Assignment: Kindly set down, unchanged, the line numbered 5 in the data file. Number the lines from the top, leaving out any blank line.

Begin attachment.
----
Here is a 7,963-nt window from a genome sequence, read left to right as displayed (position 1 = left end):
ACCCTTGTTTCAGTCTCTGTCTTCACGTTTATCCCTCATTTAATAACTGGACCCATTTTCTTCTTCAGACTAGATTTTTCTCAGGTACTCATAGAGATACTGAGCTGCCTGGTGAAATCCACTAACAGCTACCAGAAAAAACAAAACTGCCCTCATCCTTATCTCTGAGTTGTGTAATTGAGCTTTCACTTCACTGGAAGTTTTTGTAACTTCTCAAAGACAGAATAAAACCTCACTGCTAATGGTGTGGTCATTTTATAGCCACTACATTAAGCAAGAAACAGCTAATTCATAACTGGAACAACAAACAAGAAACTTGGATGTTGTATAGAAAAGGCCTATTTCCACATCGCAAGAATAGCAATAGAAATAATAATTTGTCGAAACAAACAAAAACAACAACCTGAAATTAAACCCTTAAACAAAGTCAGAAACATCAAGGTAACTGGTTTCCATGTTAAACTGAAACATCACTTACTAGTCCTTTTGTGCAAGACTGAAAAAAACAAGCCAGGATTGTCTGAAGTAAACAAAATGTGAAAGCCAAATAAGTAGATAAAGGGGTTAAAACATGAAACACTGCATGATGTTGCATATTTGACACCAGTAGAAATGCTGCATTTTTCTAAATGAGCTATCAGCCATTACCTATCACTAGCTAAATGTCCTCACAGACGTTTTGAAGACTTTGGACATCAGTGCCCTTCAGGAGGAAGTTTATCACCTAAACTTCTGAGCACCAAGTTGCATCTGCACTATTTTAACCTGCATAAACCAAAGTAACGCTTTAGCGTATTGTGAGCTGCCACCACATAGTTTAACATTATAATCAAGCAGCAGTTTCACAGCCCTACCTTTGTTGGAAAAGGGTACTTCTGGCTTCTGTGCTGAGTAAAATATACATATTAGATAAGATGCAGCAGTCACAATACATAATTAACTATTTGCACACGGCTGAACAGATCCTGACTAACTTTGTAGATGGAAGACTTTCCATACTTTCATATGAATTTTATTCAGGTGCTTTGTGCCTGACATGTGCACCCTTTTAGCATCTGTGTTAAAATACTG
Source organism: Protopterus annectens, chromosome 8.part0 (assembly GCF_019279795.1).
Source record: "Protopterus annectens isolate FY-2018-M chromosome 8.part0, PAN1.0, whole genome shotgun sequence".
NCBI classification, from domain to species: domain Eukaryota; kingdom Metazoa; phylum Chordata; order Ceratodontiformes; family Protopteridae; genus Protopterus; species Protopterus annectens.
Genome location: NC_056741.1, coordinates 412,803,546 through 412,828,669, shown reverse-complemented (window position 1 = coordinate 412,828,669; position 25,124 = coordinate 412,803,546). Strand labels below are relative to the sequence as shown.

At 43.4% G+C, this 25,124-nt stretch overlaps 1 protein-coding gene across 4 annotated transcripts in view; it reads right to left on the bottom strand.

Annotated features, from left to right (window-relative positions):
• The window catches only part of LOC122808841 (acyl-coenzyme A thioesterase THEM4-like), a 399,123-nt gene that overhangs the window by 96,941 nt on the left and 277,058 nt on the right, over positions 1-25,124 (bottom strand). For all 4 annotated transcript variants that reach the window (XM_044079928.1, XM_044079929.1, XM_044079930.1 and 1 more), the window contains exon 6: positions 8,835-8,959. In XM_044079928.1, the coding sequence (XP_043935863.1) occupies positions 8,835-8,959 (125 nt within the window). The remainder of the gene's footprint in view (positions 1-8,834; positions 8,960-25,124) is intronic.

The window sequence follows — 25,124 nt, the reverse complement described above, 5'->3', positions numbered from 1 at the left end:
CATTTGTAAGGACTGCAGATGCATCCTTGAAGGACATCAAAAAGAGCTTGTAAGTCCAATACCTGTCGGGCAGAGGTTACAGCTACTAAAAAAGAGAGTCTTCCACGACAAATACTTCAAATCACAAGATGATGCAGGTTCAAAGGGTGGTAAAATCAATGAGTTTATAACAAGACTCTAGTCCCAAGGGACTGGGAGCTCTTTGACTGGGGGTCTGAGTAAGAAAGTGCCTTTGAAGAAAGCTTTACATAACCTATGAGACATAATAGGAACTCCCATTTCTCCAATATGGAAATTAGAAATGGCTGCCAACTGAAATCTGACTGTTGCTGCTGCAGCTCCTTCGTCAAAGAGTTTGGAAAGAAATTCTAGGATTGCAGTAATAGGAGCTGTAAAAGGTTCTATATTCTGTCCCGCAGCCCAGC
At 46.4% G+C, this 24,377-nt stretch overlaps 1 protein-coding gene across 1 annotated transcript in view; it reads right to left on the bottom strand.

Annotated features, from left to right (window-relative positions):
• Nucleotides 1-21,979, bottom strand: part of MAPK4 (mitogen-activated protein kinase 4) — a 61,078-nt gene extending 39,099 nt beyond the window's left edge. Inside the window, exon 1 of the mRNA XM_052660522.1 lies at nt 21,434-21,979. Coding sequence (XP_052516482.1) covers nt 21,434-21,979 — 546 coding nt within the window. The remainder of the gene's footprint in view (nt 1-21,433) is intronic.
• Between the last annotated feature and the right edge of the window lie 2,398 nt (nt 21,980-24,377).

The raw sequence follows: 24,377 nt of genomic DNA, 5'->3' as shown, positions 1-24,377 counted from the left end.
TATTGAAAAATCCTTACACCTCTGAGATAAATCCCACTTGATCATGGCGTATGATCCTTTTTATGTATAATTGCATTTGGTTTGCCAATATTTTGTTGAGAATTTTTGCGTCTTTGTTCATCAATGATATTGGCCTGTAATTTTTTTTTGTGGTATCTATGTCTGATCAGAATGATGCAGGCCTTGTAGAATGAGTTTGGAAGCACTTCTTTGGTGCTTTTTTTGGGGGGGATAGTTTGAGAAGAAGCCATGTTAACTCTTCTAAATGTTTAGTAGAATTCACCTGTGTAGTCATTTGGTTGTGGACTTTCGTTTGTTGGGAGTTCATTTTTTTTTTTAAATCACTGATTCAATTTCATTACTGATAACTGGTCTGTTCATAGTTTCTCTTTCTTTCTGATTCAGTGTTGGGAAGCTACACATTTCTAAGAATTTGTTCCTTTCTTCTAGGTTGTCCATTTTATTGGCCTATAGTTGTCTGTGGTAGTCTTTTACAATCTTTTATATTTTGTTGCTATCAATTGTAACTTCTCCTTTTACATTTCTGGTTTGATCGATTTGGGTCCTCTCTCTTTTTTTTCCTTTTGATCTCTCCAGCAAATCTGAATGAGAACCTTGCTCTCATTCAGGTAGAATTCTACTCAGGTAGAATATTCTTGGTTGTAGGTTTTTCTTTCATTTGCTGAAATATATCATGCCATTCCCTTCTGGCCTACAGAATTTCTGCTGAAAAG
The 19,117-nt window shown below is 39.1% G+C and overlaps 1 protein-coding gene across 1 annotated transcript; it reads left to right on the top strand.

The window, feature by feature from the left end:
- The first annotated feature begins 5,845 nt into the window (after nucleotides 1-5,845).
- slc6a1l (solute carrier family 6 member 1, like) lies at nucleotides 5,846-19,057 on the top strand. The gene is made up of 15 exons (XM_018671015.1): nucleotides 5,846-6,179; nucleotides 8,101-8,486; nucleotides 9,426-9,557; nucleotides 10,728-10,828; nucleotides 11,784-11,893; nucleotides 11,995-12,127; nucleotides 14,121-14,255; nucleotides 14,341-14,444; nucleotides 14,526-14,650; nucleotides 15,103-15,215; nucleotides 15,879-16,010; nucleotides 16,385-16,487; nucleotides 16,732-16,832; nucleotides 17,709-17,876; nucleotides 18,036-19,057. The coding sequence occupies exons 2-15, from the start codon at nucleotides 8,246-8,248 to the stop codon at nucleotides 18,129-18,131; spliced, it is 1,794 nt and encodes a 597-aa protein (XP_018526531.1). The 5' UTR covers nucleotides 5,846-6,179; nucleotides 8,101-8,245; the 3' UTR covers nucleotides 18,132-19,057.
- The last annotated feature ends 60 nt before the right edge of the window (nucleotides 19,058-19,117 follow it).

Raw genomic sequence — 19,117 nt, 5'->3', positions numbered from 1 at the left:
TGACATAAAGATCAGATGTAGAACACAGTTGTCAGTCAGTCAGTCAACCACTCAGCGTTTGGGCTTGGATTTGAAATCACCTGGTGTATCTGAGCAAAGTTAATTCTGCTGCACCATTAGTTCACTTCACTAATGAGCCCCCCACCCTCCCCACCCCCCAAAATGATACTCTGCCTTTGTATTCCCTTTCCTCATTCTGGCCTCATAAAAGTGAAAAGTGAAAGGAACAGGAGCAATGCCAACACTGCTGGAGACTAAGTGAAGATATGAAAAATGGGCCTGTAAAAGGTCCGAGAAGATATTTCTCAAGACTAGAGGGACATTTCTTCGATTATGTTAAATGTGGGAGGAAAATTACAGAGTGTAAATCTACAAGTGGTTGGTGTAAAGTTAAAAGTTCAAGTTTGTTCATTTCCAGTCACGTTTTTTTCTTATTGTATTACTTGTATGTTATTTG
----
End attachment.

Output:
NCBI classification, from domain to species: domain Eukaryota; kingdom Metazoa; phylum Chordata; order Ceratodontiformes; family Protopteridae; genus Protopterus; species Protopterus annectens.